SSA has several restrictions which are used as guidelines for all submitted magazine material. No “party line” is enforced – reasonable people may disagree on the best, safest, or most effective way to teach or accomplish something. Also, SSA does not try to suppress one well-reasoned view in favor of another. But all views, particularly those that are of a controversial nature, should be well supported with facts. Articles can be as short as 500 and as long as 3000 words. In general, succinct is better. We edit all submissions, and frequently work with an author to refine an article prior to its publication. We assume that your article is original and not previously published. Please make it clear if this is not so. We acknowledge all submissions but generally make no advanced promises about publication. Space is limited so some good contributions must go unpublished.


Layout, production, proofing, printing and mailing take time. The last day on which material can be changed is typically 45 days before the first day of the issue month. Thus, the deadline for the October issue would be August 15th.


Milestone entries are welcomed for soaring pilots who have soloed, received their private pilot rating, added-on the glider rating to a current power rating, and any additional ratings added to a current glider certificate. The Soaring staff makes every effort to run all Milestones entries in as timely a manner as possible. The very soonest to expect a Milestones entry to appear is 90 days after submission. Much longer delays can be expected after the end of the soaring season.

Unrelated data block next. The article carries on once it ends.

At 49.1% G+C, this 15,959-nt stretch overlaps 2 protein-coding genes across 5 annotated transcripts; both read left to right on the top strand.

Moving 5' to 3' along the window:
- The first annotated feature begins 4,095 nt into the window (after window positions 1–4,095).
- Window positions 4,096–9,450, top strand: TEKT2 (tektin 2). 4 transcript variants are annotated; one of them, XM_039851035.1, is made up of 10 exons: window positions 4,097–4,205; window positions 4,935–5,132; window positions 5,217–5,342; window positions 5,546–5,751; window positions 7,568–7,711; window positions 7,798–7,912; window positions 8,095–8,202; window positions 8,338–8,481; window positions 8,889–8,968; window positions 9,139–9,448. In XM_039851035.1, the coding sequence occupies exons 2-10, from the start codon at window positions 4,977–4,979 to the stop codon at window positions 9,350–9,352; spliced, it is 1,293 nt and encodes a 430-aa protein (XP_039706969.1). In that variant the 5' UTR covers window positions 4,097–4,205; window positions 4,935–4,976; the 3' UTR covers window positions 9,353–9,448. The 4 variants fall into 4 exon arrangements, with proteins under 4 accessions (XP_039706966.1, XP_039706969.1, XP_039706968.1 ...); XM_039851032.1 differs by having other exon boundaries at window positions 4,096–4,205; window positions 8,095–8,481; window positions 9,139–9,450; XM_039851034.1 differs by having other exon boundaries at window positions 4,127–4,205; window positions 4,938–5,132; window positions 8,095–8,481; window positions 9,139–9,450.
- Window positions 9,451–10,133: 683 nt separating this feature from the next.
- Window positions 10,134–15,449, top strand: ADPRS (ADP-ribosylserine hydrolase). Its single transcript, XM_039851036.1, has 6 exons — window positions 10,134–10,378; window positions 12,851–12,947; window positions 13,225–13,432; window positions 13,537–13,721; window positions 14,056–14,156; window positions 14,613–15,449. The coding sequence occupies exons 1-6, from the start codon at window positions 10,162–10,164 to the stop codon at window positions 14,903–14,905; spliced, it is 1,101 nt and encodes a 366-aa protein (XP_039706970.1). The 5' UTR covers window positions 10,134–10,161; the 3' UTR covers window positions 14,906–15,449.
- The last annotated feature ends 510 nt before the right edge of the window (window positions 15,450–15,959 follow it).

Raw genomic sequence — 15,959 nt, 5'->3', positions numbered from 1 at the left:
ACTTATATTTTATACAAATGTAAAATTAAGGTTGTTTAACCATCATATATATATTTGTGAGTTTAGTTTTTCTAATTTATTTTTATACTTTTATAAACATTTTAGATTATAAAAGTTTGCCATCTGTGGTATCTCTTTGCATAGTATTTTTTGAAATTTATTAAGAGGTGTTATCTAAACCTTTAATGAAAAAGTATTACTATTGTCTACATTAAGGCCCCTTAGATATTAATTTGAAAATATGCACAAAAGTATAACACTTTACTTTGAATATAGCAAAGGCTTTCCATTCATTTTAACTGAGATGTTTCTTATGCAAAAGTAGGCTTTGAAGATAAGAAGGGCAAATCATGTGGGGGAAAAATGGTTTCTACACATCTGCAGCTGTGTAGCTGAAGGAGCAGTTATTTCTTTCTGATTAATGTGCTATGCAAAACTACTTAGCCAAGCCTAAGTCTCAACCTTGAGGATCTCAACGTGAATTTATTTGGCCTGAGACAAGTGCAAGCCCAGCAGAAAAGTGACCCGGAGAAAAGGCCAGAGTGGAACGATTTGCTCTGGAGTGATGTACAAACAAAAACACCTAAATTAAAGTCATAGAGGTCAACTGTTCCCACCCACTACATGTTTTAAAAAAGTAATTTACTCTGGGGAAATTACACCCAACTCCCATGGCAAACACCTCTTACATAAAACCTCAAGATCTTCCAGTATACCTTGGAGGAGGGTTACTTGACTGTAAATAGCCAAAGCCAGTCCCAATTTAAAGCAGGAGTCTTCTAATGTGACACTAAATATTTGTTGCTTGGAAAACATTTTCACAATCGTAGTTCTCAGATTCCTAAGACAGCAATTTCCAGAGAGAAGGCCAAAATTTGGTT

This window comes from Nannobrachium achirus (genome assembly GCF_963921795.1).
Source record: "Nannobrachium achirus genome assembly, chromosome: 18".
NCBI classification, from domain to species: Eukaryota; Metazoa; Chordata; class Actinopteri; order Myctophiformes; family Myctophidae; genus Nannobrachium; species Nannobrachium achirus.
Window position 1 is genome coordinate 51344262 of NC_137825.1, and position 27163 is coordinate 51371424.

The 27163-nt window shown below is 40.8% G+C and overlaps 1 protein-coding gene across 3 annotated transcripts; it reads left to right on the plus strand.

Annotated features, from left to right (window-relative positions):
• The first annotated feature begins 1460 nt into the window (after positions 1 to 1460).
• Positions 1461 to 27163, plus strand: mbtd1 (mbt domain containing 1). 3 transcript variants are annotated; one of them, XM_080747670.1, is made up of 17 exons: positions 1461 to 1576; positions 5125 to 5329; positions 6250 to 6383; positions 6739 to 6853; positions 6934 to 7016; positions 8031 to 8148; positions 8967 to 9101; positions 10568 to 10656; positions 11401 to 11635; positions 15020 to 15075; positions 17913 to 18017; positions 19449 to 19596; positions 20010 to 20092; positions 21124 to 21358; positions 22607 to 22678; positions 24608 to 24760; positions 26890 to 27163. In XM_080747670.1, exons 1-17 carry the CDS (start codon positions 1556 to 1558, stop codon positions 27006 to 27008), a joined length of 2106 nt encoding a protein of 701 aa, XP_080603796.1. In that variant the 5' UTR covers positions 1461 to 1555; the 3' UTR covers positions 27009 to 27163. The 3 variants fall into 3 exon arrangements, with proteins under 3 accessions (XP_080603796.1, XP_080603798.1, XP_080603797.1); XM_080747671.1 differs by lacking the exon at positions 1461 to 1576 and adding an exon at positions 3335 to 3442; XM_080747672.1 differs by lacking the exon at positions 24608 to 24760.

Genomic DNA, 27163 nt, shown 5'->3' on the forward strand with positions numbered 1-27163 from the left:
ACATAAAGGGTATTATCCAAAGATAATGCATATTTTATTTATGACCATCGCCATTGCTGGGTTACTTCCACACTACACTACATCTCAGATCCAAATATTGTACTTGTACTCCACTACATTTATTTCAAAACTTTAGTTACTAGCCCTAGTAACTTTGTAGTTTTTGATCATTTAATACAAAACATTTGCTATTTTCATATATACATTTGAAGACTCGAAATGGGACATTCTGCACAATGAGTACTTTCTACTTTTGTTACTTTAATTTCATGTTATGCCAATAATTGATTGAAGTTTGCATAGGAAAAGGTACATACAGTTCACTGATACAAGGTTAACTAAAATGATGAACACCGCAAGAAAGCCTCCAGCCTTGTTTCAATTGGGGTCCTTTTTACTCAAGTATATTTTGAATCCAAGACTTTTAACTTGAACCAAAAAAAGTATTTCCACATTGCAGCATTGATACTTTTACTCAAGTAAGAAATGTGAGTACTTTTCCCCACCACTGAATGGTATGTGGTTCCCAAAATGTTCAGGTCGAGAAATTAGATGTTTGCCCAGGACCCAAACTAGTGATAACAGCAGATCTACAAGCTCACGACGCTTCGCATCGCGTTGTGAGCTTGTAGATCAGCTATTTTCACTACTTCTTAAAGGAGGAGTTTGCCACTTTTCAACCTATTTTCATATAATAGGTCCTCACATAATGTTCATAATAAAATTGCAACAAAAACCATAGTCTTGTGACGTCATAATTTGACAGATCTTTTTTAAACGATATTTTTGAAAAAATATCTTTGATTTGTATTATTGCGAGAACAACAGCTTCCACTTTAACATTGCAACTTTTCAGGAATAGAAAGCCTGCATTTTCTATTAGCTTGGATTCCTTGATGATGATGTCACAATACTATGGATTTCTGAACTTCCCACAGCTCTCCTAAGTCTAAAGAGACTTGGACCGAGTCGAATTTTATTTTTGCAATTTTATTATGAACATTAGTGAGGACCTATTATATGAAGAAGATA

Great photos of soaring subjects will be considered for the front cover. The process utilized for good soaring photographs could itself be the subject of an article. Briefly, you need a camera with a quality lens that reliably makes good exposures. Good air-to-air photos have great appeal, but are not easy to take. Photos are better if shot against an interesting background, which often complicates things. You will rarely get acceptable results if you try to shoot through a canopy. Digital cameras have almost completely replaced the use of film for Soaring photography. As a rule of thumb, a photo printed in a magazine should have at least 300 dots per inch. Thus, a 1280×960 digital image can be printed no larger than about 4″x3″, and may not look sharp at that size. (See Photo Guidelines below for more details.) Generally, the larger the file, the better the chances of the image being used. For example, if you’re shooting with an 8 Megapixel camera, be certain that the image resolution setting that is being used results in a file almost that size. Using a lower resolution may save some memory space, but the quality of the image is lessened.



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